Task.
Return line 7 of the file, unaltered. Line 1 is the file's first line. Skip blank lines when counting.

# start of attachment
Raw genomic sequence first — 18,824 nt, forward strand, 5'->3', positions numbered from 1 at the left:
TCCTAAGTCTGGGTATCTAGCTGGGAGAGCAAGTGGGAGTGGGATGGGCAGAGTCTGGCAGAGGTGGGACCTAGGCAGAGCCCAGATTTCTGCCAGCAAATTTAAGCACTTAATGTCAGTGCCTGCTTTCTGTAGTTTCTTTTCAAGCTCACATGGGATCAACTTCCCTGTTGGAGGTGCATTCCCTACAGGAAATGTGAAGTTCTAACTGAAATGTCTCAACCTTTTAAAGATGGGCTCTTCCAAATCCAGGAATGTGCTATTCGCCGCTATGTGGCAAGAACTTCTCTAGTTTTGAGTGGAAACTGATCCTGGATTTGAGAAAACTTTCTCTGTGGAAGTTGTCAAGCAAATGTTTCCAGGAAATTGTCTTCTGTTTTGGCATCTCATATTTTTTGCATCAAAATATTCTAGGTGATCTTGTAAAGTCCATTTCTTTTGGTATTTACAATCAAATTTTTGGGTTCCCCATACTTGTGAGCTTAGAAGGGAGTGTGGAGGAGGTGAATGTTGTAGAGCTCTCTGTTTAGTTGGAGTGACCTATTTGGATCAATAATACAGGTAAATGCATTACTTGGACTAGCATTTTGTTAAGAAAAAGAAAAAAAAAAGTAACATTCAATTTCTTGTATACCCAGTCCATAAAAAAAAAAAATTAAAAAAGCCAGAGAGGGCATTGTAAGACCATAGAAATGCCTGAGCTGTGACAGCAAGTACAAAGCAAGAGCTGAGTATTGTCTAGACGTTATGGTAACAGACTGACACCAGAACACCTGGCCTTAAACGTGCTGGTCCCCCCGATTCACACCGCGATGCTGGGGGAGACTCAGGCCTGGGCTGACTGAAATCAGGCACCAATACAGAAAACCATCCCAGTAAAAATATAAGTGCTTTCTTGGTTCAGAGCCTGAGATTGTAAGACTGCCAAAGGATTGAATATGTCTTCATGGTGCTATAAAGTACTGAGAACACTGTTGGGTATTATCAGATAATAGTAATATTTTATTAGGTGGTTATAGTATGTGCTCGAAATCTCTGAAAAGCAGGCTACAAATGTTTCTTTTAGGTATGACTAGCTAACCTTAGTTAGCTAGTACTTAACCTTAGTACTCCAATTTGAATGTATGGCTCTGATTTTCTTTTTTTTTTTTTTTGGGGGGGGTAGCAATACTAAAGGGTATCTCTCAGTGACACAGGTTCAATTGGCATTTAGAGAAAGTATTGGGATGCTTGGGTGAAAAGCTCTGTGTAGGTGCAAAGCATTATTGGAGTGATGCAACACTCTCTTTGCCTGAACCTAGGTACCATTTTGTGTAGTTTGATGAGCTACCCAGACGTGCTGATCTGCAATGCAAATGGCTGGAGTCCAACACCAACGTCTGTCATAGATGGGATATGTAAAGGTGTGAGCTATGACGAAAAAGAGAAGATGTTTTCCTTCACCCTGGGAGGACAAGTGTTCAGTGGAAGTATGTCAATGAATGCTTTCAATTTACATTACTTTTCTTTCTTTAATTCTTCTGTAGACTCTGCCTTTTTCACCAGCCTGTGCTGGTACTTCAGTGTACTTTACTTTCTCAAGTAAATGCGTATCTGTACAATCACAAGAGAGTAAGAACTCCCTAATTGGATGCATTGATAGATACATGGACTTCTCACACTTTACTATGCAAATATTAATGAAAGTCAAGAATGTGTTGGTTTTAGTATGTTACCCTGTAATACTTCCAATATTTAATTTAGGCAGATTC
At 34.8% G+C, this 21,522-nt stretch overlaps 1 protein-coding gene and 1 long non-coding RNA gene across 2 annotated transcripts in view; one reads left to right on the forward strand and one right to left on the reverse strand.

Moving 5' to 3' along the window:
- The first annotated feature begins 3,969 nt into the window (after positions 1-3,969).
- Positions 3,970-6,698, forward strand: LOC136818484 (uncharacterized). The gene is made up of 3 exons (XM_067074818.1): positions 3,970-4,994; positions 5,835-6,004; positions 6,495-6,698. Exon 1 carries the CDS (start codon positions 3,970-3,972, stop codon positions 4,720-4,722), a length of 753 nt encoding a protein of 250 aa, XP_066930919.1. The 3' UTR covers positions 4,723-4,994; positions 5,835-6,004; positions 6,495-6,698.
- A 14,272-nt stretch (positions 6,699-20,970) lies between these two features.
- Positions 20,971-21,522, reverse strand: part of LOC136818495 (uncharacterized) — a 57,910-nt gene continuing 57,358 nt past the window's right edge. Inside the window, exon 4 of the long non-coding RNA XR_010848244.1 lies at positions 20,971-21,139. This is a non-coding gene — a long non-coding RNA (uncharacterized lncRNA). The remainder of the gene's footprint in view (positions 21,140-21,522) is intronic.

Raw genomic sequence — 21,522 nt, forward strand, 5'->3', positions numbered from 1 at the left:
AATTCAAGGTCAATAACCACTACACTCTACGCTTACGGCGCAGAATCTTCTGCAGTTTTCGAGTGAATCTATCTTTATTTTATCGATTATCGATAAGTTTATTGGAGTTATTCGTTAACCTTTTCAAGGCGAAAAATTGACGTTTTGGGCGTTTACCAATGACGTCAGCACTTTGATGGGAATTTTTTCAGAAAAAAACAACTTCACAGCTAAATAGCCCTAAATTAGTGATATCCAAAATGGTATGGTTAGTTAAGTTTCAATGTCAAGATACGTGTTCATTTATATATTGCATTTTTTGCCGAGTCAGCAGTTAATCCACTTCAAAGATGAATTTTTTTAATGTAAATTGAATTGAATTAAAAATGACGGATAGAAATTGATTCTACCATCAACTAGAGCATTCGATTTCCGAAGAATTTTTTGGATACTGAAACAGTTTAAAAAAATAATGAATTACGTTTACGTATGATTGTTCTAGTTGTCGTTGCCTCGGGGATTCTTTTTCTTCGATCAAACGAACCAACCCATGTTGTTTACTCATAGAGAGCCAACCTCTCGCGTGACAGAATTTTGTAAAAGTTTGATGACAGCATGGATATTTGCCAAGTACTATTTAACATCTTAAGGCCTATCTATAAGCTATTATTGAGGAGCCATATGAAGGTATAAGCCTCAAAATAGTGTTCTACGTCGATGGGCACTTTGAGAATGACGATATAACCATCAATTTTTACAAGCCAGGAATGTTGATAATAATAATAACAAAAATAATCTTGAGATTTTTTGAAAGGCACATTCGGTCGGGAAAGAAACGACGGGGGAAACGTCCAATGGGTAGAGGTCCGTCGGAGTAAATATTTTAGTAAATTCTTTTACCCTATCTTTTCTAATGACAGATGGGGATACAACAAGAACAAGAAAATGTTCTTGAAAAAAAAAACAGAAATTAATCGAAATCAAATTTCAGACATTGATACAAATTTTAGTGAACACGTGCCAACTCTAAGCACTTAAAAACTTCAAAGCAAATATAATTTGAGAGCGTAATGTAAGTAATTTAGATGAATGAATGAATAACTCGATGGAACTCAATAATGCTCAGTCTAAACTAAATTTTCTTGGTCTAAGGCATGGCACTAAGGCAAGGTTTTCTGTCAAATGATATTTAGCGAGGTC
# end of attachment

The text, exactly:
- A 14,272-nt stretch (positions 6,699-20,970) lies between these two features.